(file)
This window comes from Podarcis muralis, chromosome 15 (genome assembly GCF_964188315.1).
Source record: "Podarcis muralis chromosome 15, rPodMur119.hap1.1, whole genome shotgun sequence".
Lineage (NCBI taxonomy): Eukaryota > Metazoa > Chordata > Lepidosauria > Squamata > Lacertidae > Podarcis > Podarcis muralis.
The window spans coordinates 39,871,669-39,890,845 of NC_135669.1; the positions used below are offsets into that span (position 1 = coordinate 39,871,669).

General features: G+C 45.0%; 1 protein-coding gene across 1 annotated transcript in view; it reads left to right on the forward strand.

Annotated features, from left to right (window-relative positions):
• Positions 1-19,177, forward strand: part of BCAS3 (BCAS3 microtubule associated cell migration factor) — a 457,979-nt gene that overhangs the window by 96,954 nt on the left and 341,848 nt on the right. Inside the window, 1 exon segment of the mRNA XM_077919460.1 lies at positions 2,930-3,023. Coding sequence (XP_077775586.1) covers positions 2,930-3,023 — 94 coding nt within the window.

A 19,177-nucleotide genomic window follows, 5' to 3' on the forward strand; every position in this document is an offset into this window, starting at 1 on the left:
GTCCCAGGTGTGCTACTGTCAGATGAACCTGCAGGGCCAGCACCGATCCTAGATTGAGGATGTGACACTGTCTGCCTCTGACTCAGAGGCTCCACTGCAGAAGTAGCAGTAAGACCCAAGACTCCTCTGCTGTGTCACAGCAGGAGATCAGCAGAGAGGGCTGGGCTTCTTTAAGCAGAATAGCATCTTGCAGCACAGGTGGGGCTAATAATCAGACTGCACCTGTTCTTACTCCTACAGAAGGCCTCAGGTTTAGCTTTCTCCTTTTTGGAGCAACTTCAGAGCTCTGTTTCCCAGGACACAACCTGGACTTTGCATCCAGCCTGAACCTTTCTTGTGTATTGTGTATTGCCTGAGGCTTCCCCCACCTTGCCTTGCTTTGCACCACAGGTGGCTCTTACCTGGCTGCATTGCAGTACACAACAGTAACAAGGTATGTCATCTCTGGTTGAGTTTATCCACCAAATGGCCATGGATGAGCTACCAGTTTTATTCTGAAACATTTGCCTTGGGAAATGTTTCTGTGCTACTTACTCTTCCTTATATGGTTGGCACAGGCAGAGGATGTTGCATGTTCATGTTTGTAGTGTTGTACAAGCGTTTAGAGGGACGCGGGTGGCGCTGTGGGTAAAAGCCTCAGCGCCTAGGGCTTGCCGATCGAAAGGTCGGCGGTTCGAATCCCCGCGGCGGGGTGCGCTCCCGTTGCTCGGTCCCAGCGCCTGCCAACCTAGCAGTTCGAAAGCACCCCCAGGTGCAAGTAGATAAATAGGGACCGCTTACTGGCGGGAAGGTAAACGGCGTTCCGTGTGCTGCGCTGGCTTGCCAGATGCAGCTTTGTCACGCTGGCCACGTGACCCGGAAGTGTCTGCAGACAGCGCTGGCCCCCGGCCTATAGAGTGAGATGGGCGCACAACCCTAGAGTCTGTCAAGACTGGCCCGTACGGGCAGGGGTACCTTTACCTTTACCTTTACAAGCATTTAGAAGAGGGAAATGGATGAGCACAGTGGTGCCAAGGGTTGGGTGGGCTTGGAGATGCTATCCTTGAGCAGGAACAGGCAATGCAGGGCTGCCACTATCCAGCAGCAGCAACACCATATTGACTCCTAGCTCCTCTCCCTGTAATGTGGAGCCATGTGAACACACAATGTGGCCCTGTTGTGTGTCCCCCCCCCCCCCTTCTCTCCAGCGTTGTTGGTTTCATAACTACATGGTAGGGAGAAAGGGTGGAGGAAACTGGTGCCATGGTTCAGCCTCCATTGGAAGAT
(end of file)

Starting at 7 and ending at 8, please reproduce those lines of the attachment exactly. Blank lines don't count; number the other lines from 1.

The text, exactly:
• Positions 1-19,177, forward strand: part of BCAS3 (BCAS3 microtubule associated cell migration factor) — a 457,979-nt gene that overhangs the window by 96,954 nt on the left and 341,848 nt on the right. Inside the window, 1 exon segment of the mRNA XM_077919460.1 lies at positions 2,930-3,023. Coding sequence (XP_077775586.1) covers positions 2,930-3,023 — 94 coding nt within the window.

A 19,177-nucleotide genomic window follows, 5' to 3' on the forward strand; every position in this document is an offset into this window, starting at 1 on the left: